DOGS DEPLOYED: 31

DOGS IN TRAINING: 1

HANDLERS TRAINED: 35

(updated December 2016)




It is well known that the combination of a trained dog handler and his dog is a powerful weapon against crime. With the handler’s knowledge of crime, his reasoning and alert mind, backed-up by the dog’s discriminating nose, its superior sense of hearing, better eyesight, agility, power and trainability, they form a very effective team.
The Rhino Dogs Project will bring this effective team formula face to face against rhino poachers on the frontlines.

How do dogs add value to anti-poaching activities?

Dogs act as an early warning and safety barrier for the rangers and handlers. It seems as if the poachers are becoming more heavily armed and there are situations where some poachers even carry hand grenades with them. While the poachers cut the horn on the downed rhino the rest of the group lays an ambush in case the field rangers come upon them. This is where the value of a well trained dog is immeasurable. A handler and dog have to have an incredible bond so that the handler would note any warning sign that a dog gives whist walking or tracking. For example my dog will lift his tail when he has a strong scent, he will lift his ear if there are animals near by and the hair on his back raises if there are people close by. Something that is often overlooked is that anti-rhino poaching is often conducted in big five areas and the warning that the dogs provide is immensely valuable to the safety of the field rangers.
 
In situations where there is contact the dog can go forward and distract the poachers giving the field rangers an advantage. The early warning and scent tracking ability of the dogs give us an edge at night which is mostly when poachers are active in the field.
 
Dogs are also more effective in following tracks and are less susceptible to anti-tracking decoys as they follow the scent straight through.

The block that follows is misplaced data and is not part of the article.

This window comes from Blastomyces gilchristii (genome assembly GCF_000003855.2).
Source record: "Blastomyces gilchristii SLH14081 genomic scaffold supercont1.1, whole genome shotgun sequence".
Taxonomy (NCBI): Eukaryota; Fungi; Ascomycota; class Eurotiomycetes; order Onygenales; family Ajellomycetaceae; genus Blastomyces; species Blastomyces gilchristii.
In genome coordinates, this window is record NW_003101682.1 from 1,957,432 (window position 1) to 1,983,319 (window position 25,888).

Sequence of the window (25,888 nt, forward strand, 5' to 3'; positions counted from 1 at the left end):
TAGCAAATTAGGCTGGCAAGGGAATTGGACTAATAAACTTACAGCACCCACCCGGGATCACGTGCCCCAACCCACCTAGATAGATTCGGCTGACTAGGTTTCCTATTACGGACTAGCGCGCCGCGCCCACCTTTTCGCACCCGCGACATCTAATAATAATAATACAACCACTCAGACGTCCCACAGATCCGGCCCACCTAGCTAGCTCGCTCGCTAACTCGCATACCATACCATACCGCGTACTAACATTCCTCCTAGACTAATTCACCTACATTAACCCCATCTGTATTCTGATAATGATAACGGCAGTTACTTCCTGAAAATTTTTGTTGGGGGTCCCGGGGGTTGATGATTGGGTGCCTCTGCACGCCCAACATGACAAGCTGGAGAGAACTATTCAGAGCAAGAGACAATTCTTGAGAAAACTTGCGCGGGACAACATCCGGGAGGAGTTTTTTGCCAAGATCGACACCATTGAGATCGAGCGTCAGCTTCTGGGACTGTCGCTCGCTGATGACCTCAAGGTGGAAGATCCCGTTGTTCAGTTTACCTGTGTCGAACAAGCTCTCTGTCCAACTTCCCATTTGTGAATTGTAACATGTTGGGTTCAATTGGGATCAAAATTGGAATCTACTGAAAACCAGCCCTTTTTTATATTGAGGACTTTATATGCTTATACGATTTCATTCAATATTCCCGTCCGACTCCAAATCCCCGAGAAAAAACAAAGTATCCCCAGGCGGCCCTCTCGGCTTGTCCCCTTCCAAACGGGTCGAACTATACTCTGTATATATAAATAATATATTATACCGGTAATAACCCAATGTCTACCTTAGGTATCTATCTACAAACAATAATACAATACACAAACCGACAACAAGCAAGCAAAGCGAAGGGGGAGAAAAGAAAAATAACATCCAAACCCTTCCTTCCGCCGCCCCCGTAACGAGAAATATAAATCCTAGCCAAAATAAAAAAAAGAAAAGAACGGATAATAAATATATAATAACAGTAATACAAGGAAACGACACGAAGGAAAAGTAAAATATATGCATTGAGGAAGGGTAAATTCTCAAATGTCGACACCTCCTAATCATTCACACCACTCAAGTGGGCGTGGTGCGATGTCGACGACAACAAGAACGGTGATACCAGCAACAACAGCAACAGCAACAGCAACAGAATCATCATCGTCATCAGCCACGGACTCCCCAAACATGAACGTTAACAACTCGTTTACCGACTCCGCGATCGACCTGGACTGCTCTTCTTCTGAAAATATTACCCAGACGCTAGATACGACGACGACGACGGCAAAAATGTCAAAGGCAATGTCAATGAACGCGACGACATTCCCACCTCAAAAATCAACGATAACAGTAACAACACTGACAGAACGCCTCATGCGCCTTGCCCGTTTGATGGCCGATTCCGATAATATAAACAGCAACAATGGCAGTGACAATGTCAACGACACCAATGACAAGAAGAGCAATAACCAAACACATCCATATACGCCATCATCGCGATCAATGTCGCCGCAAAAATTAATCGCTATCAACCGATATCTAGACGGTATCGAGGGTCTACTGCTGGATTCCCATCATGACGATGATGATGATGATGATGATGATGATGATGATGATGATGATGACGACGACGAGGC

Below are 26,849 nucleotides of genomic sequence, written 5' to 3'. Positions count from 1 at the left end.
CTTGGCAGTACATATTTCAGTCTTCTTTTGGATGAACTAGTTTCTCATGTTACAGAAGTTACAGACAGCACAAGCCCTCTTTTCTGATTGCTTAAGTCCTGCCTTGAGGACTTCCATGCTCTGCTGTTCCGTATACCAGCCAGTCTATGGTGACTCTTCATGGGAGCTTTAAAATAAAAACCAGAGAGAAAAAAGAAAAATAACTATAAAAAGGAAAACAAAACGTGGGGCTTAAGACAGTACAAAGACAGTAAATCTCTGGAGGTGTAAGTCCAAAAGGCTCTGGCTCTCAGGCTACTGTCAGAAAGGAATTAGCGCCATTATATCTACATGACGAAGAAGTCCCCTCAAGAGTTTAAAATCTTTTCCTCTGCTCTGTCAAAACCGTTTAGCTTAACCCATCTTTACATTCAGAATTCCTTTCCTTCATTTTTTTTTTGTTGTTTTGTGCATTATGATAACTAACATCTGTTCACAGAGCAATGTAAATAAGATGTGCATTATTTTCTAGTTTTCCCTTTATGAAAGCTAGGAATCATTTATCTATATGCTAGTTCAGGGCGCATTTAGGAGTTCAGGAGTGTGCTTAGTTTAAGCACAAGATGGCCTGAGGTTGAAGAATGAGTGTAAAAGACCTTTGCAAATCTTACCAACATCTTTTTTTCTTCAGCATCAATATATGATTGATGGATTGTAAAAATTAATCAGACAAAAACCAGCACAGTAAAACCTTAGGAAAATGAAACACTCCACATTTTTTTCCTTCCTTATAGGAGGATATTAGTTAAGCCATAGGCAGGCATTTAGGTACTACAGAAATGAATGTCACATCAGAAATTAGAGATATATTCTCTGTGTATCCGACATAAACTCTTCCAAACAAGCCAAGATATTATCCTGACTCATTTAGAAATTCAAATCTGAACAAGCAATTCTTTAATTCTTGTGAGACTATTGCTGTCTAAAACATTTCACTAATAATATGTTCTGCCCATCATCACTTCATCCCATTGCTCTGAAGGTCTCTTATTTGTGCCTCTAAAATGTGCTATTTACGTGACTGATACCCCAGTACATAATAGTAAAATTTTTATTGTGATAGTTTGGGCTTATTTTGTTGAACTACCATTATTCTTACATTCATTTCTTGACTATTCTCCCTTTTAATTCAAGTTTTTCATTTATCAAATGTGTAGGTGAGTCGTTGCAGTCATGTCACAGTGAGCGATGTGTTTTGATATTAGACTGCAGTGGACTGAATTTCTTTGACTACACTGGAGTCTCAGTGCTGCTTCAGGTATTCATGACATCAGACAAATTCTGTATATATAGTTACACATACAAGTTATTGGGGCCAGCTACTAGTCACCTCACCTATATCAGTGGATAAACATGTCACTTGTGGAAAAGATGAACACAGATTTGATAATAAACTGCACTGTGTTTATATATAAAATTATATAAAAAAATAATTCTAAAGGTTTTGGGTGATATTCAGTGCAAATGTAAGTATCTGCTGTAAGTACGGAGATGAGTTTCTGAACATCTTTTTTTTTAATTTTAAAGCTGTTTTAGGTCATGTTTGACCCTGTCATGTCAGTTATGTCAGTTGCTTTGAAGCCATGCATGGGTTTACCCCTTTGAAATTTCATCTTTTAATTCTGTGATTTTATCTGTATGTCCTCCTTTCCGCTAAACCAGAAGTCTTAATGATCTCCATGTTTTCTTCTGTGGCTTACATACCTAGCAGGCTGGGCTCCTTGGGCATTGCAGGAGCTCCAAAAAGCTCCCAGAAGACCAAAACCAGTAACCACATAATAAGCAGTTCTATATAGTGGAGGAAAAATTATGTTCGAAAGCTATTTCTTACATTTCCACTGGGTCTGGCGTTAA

In conclusion like most things, dogs are not infallible, but they can be an effective part of a multi-faceted defence (trained field rangers, appropriate equipment, dogs, communication, intelligence and support).
- written by David Powrie, SSW Operations Manager
 

Rhino Dogs will be trained to specialise in each of the following fields:

Human Scent Tracking: Locating poachers by following their spoor in the bush.
Protection: A dog can be taught to protect and defend his handler and those around him. Handlers are taught when its safe (and appropriate) to send a dog in. The safety of the dog is of utmost importance.
Detection of ammunitions: Poachers often stash their weapons, especially if there is a chance of being arrested. Locating these weaops is vital to linking the poachers to an incident, or the weapon / poachers to any previous incidents.
Rhino horn detection: This is useful when horns could have been stashed for a later pick-up, or to detect horns during road blocks or at reserve security check points.





A MUST WATCH (and share!) video produced by the CSIR with Bruce Leslie and Beertjie de Beer talking about the dog program in the Kruger National Park.


rhino dogs
tracker dogs